It's been quite difficult for me to dissociate my worth from how successfully I do or do not do things. This worked very well when I was employed doing something I enjoyed and was good at. This did not work so well when I became employed in service to my family as a home "maker." The repetitive household chores necessary for life to run smoothly just do not appeal to me. At all. Not even a little bit. I derive no satisfaction from cleaning up after other people (or even myself.) It has been a challenge and how I've viewed myself has suffered, accordingly. If I don't get to be happy with myself until ALL the laundry is washed and put away and ALL the dishes are clean... well then the times I get to be happy with myself are very few and far between!1/2

Before we had children I made tasks like washing dishes and folding laundry slightly more palatable by listening to podcasts or audio books as I worked1. I also wasn't nursing, sleep-deprived, responsible for keeping two little people safe, fed, clean (mostly) and healthy, or distracted by earnest questions from a 5-yr-old such as, "but what is gravity MADE out of?!" Additionally, Superman usually helped. We both had full-time jobs. I didn't like doing dishes or laundry but it was manageable. Then I grew a few kids, stopped working for a paycheck and suddenly it all became my responsibility2.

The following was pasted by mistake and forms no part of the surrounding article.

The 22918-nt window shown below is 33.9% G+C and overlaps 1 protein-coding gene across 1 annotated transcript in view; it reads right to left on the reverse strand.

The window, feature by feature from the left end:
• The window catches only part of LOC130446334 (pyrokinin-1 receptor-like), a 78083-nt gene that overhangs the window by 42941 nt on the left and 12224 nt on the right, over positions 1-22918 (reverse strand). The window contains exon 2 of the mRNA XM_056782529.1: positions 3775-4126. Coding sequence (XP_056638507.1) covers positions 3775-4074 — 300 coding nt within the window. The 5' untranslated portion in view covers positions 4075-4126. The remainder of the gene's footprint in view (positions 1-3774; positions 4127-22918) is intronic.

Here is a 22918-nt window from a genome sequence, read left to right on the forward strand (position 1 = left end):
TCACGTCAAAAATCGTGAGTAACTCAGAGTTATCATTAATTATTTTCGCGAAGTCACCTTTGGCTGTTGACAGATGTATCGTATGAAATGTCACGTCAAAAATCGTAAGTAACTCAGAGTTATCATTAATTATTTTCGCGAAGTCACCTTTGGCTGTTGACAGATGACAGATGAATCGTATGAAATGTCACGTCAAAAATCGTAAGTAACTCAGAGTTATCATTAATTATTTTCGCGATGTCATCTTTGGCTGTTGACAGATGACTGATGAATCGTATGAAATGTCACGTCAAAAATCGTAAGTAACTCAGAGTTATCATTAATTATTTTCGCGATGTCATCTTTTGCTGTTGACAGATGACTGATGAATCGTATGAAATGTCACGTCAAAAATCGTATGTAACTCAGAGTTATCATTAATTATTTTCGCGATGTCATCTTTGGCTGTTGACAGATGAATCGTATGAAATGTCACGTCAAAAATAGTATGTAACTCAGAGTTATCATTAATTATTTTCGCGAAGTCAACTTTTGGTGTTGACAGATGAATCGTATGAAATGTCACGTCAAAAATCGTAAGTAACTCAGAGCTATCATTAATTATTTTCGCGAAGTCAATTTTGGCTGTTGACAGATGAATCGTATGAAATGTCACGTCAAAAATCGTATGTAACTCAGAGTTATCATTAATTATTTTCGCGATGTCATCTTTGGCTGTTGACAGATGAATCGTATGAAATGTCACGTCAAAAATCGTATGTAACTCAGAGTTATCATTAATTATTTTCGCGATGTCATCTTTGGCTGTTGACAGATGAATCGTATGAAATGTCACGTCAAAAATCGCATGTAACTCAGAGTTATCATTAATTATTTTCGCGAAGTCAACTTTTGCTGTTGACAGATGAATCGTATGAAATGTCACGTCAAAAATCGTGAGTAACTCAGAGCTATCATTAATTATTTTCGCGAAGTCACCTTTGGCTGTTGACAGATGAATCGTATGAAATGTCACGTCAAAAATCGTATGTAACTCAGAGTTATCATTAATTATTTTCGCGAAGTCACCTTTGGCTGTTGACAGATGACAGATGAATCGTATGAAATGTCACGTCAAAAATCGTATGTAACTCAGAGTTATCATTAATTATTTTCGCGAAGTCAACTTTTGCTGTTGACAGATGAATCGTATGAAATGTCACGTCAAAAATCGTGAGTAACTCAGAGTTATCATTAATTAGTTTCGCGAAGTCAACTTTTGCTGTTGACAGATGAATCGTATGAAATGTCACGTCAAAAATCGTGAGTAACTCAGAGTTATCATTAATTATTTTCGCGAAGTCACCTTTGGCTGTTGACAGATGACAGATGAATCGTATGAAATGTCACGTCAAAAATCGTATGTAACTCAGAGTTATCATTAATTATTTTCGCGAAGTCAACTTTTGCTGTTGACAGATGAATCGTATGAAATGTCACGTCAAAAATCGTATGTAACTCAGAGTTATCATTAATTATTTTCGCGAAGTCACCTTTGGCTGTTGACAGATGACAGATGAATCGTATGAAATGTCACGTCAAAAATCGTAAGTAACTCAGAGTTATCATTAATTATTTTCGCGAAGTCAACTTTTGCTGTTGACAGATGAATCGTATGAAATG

Keeping the starfish story in mind, I now tell myself that no matter how many times a dirty sock may climb back out of the waves to beach itself upon my couch, or behind the toilet, or under the kitchen table... I can choose to pick it up and each time it will have made a difference for that one. Even if it's the same one. Multiple times a day. Each time I wash a dish it will have made a difference for that one, that time. All my precious little starfish... the paper scraps... the dirty underwear... the books... the stuffed animal... the cat toy... the pile of crayons... let me throw you back where you belong. It makes a difference every time.